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Oral cancer rise blamed on alcohol abuse

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Experts have blamed alcohol abuse for an increase in the rate of cancers of the mouth, tongue, lip and throat among men and women in their forties.

A study by Cancer Research UK has found that cases of oral cancer in this age group have risen by a quarter in the past decade.

The rate of oral cancers for men and women has increased by 28% and 24% respectively, figures showed.

Speaking of the risk factors, Hazel Nunn, health information manager at Cancer Research UK, said: ‘Around three quarters of oral cancers are thought to be caused by smoking and drinking alcohol.’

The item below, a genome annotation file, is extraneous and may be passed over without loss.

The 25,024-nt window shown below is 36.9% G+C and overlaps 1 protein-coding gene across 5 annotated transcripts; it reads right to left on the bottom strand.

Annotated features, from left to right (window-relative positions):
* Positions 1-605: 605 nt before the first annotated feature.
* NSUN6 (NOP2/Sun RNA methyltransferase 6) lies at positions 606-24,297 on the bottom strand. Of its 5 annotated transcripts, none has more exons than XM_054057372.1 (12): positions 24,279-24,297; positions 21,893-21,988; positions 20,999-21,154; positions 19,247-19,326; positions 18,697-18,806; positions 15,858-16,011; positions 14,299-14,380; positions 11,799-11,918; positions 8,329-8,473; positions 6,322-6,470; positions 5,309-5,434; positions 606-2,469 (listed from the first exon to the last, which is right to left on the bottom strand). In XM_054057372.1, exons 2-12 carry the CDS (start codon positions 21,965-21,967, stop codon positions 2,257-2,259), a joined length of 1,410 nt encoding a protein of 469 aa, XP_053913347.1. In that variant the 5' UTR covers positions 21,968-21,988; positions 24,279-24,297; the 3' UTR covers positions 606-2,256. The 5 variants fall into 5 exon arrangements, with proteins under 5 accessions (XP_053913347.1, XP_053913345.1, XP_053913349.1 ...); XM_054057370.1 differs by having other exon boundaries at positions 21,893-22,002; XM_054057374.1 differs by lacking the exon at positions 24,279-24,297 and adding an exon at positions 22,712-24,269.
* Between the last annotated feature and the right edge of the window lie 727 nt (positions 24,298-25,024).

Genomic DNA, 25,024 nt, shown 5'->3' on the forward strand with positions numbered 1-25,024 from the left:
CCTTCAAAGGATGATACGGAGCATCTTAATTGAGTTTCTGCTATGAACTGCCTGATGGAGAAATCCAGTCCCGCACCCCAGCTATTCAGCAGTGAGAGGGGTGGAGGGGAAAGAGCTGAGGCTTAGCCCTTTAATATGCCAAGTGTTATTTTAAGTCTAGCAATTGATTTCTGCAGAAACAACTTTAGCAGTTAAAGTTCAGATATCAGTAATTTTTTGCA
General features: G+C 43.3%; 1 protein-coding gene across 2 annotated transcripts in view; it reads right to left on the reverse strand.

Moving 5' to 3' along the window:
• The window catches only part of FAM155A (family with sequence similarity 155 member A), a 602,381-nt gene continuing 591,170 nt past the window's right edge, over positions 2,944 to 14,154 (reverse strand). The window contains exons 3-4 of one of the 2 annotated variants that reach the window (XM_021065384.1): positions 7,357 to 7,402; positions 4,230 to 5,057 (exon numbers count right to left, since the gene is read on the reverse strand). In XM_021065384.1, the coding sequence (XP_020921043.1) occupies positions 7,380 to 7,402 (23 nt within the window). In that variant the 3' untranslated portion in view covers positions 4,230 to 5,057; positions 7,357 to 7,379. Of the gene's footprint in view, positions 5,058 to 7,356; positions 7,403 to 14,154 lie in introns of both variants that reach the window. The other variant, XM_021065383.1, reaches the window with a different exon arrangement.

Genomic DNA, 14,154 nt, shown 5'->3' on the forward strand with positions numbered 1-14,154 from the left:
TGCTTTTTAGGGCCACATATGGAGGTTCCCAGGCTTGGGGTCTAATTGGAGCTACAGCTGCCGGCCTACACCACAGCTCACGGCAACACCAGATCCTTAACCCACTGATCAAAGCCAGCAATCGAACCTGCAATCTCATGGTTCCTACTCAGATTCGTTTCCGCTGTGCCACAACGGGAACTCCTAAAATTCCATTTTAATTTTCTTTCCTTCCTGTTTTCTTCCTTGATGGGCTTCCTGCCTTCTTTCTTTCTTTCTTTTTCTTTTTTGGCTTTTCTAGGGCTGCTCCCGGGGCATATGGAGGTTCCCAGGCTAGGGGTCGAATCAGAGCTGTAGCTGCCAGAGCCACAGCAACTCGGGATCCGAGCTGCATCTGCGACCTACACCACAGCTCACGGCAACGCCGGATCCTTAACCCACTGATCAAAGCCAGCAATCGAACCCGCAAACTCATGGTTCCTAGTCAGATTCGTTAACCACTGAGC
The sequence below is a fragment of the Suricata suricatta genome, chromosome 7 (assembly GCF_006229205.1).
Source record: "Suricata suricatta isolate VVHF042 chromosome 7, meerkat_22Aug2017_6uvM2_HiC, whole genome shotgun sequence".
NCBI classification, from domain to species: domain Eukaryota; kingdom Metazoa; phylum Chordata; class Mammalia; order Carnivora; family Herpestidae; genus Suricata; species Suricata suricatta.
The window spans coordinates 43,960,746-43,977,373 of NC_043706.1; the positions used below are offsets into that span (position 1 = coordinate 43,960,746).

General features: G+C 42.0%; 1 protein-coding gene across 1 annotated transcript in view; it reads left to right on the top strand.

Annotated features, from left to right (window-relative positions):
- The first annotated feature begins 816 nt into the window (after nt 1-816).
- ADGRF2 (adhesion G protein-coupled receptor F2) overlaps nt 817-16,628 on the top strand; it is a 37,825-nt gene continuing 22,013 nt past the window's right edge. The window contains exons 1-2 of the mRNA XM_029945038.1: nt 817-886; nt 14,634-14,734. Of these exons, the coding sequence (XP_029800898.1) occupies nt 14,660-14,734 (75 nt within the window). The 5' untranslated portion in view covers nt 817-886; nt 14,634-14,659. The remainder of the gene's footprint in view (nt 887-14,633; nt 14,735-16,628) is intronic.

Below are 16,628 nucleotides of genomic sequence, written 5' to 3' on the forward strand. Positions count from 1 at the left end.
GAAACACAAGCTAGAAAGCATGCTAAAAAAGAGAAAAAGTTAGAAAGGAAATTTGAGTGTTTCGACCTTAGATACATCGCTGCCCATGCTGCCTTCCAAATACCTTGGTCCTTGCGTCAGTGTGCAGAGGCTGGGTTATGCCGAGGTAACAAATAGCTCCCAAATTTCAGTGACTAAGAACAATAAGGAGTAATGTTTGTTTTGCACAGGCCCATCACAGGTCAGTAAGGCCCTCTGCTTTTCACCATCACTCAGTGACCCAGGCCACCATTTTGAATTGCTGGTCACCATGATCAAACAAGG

But experts sideline effects of smoking as it takes around 30 years to cause cancer. They believe at present heavy alcohol consumption, which has doubled in the UK since the 1950s, to be the main risk factor.

A diet low in fruit and vegetables, and the sexually transmitted human papillomavirus (HPV) - which also causes cervical cancer - are a few other risk factors.

Every year 1,800 people die from the disease in the UK and around 5,000 new oral cancers are diagnosed, study revealed.

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